Microhematuria Associated with a Special Operations Craft Mission
NAVAL HEALTH RESEARCH CENTER SAN DIEGO CA
Pagination or Media Count:
Microhematuria is a common consequence of high-impact exercise such as running and jumping. In order to determine whether or not a similar hematuria accompanies mechanical shock exposure associated with small boat operations in the open ocean, urinary variables were measured in two boat crews total N 12 during a 2-day Mk V Special Operations Craft transit down the eastern coast of the United States and a 2-day recovery period. One boat was fitted with experimental shock-mounted seats, the other with standard-issue seats. Microhematuria and microalbuminuria were found in samples taken prior to and during the transit. Levels of microhematuria and microalbuminuria were similar to those seen in athletes competing in intense running events. Levels of creatinine, free and total hemoglobin and urine blood coloration decreased significantly following the transit, but urinary albumin did not. Statistical comparison of urinary constituents between boats was not possible because of the small sample size and unmeasured variability in shock exposure between boats. However, medium to large effect sizes were found in the measures of urinary creatinine, hemoglobin, and urine color between the different craft crews, particularly the morning after the most demanding day. It was concluded that the microhematuria seen appears benign, but these measures may be useful in quantifying levels of mechanical shock exposure.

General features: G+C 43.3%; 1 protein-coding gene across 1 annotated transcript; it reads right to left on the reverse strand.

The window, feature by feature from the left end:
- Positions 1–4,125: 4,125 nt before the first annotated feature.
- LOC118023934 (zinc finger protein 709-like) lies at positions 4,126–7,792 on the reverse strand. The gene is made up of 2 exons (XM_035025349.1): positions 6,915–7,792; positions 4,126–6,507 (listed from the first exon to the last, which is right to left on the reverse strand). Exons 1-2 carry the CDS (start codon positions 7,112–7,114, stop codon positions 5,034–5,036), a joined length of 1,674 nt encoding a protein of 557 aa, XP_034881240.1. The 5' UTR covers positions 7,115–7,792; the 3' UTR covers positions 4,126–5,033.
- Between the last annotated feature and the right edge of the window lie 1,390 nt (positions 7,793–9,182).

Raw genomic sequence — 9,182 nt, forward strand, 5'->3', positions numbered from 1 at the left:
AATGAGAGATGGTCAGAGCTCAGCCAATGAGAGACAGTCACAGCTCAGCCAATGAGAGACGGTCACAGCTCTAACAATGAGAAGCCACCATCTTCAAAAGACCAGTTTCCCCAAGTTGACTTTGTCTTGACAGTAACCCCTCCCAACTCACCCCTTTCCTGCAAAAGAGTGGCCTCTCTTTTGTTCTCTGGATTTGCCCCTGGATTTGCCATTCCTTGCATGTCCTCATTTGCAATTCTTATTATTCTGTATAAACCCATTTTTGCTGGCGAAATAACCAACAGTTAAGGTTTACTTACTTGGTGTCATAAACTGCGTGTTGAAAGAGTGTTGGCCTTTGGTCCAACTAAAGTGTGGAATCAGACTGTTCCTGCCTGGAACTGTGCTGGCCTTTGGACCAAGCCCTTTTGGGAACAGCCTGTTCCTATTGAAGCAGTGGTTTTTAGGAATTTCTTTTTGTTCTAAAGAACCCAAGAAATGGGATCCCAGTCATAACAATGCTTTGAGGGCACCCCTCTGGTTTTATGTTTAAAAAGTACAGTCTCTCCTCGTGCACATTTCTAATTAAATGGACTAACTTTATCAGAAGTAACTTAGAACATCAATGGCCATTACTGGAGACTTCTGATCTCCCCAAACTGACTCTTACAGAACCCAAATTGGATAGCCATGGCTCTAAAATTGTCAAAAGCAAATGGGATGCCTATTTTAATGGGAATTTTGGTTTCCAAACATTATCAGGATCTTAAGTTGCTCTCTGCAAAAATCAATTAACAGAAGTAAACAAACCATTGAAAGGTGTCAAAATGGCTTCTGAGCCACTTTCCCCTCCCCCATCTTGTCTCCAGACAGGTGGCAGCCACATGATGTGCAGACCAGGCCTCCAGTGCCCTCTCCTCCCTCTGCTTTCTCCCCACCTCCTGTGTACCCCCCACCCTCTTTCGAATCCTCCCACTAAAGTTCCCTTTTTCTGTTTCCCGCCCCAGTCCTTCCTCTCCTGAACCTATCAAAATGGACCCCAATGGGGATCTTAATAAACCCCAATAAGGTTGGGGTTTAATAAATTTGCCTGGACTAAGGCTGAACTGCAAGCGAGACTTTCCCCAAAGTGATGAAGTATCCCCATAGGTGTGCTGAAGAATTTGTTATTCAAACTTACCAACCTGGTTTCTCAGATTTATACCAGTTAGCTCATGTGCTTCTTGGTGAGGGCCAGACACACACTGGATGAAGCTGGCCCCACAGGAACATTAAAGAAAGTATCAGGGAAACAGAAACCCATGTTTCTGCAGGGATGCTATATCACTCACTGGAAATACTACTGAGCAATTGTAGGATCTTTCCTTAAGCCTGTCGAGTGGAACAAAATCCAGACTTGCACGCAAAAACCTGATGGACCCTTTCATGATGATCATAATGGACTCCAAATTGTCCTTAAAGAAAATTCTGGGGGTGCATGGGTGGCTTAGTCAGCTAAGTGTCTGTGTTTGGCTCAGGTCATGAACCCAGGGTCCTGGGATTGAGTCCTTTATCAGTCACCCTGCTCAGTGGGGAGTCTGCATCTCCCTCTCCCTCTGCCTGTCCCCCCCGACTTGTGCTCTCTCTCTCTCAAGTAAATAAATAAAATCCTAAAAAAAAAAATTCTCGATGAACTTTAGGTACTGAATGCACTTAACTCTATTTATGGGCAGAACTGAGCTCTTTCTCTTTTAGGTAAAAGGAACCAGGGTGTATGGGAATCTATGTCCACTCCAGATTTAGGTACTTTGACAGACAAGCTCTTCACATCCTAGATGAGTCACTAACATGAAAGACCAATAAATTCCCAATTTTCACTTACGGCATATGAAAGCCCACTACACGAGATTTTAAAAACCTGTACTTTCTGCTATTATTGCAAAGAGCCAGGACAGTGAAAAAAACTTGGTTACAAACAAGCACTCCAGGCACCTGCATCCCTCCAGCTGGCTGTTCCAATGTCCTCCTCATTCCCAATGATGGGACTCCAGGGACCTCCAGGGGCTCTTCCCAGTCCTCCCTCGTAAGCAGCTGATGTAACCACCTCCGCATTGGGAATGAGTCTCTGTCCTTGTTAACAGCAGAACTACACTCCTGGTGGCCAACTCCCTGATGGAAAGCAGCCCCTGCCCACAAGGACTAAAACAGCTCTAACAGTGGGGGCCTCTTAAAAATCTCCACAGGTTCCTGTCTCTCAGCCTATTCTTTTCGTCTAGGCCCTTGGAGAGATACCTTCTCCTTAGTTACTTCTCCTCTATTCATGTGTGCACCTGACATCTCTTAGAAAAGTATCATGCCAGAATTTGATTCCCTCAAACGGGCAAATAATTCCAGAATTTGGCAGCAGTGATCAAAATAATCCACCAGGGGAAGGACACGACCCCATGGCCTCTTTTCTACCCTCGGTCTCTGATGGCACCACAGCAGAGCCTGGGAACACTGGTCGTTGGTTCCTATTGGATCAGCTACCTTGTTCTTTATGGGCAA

- Medicine and Medical Research
- Stress Physiology